There seems to be a big misconception that there is a difference between farmed dogs and pet dogs in South Korea. Can you please explain this?
Dreaming of Change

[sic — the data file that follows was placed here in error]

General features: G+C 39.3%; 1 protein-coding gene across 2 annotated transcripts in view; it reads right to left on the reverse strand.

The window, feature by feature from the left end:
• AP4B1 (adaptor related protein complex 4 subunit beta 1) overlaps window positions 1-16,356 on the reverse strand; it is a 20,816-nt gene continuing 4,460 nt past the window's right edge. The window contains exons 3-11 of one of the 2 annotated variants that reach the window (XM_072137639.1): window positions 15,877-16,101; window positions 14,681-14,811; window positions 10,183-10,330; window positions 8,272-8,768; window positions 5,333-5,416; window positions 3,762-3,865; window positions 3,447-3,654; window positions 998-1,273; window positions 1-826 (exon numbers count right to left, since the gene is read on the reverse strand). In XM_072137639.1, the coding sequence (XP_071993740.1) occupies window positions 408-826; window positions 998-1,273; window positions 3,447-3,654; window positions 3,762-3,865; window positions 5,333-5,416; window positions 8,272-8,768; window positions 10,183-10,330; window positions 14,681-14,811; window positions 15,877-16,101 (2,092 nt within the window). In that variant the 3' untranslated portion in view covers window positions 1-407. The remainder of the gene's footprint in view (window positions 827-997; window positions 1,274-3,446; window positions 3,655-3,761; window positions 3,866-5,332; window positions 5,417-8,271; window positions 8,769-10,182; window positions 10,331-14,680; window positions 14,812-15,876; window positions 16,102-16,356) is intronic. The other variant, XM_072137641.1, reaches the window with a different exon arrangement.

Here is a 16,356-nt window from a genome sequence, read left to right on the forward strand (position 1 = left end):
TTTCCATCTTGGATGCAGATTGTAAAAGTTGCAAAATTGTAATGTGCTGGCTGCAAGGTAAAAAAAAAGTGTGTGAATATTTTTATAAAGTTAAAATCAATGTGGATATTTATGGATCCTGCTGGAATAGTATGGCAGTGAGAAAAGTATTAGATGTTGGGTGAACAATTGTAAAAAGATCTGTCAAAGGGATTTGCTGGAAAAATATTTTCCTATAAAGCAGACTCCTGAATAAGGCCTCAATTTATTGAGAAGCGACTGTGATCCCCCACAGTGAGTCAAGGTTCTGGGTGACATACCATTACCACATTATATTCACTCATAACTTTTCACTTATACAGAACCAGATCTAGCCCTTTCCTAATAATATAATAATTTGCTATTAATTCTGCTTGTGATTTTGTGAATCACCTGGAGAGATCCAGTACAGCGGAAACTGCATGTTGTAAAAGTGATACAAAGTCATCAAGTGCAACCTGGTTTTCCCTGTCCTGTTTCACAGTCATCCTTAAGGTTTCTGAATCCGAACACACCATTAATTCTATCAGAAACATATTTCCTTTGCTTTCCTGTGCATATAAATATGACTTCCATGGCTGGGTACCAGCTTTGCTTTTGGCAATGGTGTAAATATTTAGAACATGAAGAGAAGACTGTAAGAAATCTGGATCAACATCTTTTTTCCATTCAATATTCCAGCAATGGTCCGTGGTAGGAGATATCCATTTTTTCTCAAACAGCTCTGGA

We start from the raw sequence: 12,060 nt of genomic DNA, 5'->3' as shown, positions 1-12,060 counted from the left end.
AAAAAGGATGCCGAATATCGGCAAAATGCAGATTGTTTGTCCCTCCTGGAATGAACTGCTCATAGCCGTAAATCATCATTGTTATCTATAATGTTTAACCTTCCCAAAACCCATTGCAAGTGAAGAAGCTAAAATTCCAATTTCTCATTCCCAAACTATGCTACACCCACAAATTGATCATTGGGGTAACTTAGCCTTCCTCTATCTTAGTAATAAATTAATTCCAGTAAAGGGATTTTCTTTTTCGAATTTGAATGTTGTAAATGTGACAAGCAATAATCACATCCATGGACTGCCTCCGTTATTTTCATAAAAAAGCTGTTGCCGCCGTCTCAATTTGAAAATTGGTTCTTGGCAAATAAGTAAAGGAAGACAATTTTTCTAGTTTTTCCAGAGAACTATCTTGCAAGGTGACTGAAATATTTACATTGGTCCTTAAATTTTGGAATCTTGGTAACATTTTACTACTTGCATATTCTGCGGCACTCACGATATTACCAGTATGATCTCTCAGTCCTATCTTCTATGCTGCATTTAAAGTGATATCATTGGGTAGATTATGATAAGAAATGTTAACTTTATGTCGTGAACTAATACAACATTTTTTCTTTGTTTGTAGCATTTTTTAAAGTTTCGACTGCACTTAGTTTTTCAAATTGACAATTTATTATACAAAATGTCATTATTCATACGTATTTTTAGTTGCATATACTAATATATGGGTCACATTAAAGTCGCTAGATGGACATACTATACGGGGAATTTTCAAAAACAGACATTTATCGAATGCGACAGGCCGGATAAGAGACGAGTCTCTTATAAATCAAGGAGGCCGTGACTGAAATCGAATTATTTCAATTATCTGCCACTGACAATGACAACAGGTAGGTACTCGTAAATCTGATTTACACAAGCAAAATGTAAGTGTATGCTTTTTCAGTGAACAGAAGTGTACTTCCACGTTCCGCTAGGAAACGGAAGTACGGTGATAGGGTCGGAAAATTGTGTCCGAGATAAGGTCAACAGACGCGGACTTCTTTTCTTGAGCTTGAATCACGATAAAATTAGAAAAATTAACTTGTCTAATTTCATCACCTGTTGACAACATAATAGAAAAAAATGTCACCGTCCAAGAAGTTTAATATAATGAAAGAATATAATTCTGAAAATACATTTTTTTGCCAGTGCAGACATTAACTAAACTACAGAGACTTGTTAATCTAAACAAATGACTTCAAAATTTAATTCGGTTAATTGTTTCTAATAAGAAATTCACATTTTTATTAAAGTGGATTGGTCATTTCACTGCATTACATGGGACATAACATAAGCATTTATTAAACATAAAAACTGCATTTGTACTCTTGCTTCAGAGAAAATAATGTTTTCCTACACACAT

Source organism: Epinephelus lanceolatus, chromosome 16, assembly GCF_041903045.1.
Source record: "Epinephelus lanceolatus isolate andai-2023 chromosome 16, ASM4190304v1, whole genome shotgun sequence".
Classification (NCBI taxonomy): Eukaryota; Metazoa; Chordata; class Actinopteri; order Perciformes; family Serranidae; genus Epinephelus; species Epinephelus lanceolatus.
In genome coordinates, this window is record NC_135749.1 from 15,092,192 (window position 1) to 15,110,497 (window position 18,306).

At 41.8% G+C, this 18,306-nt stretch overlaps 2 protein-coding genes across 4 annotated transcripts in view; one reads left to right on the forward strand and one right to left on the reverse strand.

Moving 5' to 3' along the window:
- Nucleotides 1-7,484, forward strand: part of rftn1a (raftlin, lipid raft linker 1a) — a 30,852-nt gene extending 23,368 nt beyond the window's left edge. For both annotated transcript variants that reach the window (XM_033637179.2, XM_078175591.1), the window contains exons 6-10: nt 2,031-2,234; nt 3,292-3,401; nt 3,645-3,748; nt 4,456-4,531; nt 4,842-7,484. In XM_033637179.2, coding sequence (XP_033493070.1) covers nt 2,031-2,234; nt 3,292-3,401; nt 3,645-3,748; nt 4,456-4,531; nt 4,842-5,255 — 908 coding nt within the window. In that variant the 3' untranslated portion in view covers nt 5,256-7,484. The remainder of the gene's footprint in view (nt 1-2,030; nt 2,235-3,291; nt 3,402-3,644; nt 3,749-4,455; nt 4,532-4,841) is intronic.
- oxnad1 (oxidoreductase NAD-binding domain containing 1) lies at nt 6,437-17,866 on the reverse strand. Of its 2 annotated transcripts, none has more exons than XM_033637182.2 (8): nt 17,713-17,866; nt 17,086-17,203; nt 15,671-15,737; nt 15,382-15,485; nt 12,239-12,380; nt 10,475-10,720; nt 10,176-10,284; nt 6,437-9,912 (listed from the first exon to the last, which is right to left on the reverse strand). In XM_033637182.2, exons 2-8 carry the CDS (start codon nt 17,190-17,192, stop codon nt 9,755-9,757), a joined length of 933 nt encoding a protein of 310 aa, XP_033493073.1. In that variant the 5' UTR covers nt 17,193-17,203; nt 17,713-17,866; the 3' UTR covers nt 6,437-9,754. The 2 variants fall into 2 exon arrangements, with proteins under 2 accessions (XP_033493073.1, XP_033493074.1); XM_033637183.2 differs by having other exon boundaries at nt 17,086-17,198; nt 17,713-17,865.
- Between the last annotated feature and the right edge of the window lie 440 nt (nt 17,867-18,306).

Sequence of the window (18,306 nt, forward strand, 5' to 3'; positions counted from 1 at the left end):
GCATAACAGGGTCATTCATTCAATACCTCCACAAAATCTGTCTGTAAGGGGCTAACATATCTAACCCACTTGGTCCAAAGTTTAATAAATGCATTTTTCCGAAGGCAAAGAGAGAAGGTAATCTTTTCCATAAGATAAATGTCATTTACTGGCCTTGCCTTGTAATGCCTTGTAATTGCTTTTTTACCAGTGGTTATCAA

Hello Dreaming of Change! This is an interesting question that I would love to answer! In my new family, we have three dogs from South Korea. Willow is a Poodle who was someone’s pet dog. Nami is a Maltipoo who was a breeding dog at a puppy mill and myself, I’m a Labrador Retriever from a dog farm. All three of us were rescued from being slaughtered for dog meat. The National dog in South Korea is a Jindo and yet Jindos are one of the most farmed dogs there. How does a National dog become one of the most consumed? None of this makes sense and it all proves that while there are certain breeds that are highly farmed, there is no breed that is safe from becoming consumable meat or medicinal tonic. It is a mistruth if you are told anything different. This is a business with an actual Dog Meat Association who is supposed to monitor and oversee the process for adherence to rules – however they do no such thing. It is about money so any dog whether a pet dog being disregarded because of age or illness, a puppy mill dog that is no longer useful for breeding or a meat dog whose sole purpose in life is to be your next meal – no canine is considered non-edible there. It is a sad reality that must end. Sometimes these aren’t the happiest answers to hear but I am still glad you are asking and becoming educated!